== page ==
I can do all things through Christ who strengthens me – Philippians 4:13

Happy New Year! Please forgive me if I am not sounding quite as upbeat as I would hope to. Usually I come back after a bit of holiday after Christmas full of energy and enthusiasm and excitement as we look forward to all the New Year will bring. This year instead my mood is best summed up in a picture I discovered a few years ago. In it a polar bear is saying, “I’m up! If you’re expecting bright eyed and bushy tailed, go catch a squirrel!” That is a bit like what I am feeling today. The truth is that after all the pressures of last year I am still pretty worn out, and I am sure I am not the only one. We are very grateful to have enjoyed a few pleasant and relaxing days, but not enough to feel refreshed and recharged. And while the arrival of vaccines against Coronavirus is very good news for the long term, for the next few months at least life is still going to be full of challenges and even hardships. On top of that, today the sleet is falling. With the joys of Christmas almost over and very little to look forward to, we should be grateful for the very many blessings we are receiving. But this can sometimes be hard to do.
I feel unprepared and inadequate to face all that 2021 is likely to bring. So for this evening, a verse of Scripture to encourage and inspire us for the days and weeks and months ahead. A wonderful promise to claim when the going gets tough.
Philippians 4:13 “I can do all things through Christ who strengthens me”
The obvious question to ask with this text to begin with, and one reason why it is sometimes misquoted, is, what does Paul mean by ALL THINGS? Surely Paul wasn’t saying he could fly, or walk through walls! This verse is not a guarantee that every Christians will have a successful career, or that we will be brilliant at every hobby we enjoy. We need to look at the context to see what “all things” means here and the context is that Paul is talking about everything he had suffered for Christ’s sake.
Paul had been through tough times. He was writing to the Philippians while he was in prison in Rome because of corrupt officials, waiting for possible execution on false charges. But it hadn’t been an easy ride for Paul to that point either! Years earlier he had made a list of the ways he had suffered for Christ up until that point when he was writing to the Corinthians.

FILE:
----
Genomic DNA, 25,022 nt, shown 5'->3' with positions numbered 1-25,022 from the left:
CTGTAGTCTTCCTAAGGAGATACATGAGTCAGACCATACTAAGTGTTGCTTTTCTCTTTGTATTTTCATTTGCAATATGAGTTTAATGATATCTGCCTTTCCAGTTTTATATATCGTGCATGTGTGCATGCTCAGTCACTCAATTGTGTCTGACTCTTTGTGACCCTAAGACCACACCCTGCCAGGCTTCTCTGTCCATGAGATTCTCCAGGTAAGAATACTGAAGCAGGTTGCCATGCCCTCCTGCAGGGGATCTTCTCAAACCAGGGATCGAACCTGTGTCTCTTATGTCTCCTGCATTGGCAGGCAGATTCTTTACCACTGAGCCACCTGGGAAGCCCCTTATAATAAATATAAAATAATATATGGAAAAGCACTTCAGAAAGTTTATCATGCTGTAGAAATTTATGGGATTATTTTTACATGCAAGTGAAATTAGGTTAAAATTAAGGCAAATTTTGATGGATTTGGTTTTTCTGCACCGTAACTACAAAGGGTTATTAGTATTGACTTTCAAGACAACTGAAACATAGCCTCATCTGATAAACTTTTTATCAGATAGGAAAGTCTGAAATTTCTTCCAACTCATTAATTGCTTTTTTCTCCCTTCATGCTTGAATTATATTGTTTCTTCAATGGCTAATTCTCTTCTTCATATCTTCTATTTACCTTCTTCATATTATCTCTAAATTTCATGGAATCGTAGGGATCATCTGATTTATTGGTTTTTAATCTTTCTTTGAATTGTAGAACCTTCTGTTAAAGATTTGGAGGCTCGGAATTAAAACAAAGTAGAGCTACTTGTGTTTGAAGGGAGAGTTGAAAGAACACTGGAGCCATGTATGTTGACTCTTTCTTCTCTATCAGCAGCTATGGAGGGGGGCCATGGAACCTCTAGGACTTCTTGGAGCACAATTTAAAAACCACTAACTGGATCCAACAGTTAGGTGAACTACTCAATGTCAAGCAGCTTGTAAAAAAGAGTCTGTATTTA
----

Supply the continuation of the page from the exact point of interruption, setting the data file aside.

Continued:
2 Corinthians 1123 I have in prison more frequently, been flogged more severely, and been exposed to death again and again. 24 Five times I received from the Jews the forty lashes minus one. 25 Three times I was beaten with rods, once I was stoned, three times I was shipwrecked, I spent a night and a day in the open sea, 26 I have been constantly on the move. I have been in danger from rivers, in danger from bandits, in danger from my own countrymen, in danger from Gentiles; in danger in the city, in danger in the country, in danger at sea; and in danger from false brothers. 27 I have labored and toiled and have often gone without sleep; I have known hunger and thirst and have often gone without food; I have been cold and naked.
In J.B.Phillips’ words, many times Paul had been, “Knocked down but never knocked out.”
Yet still Paul could write in Philippians 4:12,“I have learned the secret of being content it any and every situation.”
MESSAGE I’ve learned by now to be quite content whatever my circumstances. I’m just as happy with little as with much, with much as with little. I’ve found the recipe for being happy whether full or hungry, hands full or hands empty.
If only we could learn as Christians to be content with what God has chosen to give us, however much or however little. If only we could learn to the secret of contentment whether we are well-fed or hungry, full or empty. If only we could learn not to chase after things God does not want us to have!
We should not need a nice job, a nice house or a nice car. We should not need to be successful or to have lots of friends. All these things may bring superficial happiness but they don’t make anybody content. We should not need money or possessions to make us happy. Paul wrote to Timothy,
1 Timothy 6 6 But godliness with contentment is great gain. … 8… if we have food and clothing, we will be content with that.
When they face problems, many people think they can just buy their way out. They rely on money to avoid troubles and hardship. But the truth is that Money can’t solve every problem and possessions don’t bring contentment – materialism brings so many problems and doesn’t solve any.
Other people think they can achieve contentment through sheer hard work. When they face problem they just try to plough on through by their own efforts. Other people rely on their own willpower to get them through the hard times. The truth is there is nothing any of us can do for ourselves which will guarantee contentment. And we just don’t have it within ourselves to cope with every problem we may face in life.
In these days, many people are putting their trust in science to solve the whole world’s problems. Others turn to technology to make them happy. When we face problems with our health, folk look to medicine or therapy to help them cope, and at times this is absolutely the right thing to do of course. But too many people rely on prescriptions when they don’t need them. Not to mention those who try to drown their sorrows with alcohol, or illegal drugs. All to find the contentment which these things can never provide.
In contrast, Paul had found the secret of true contentment. “I have learned the secret of being content it any and every situation.”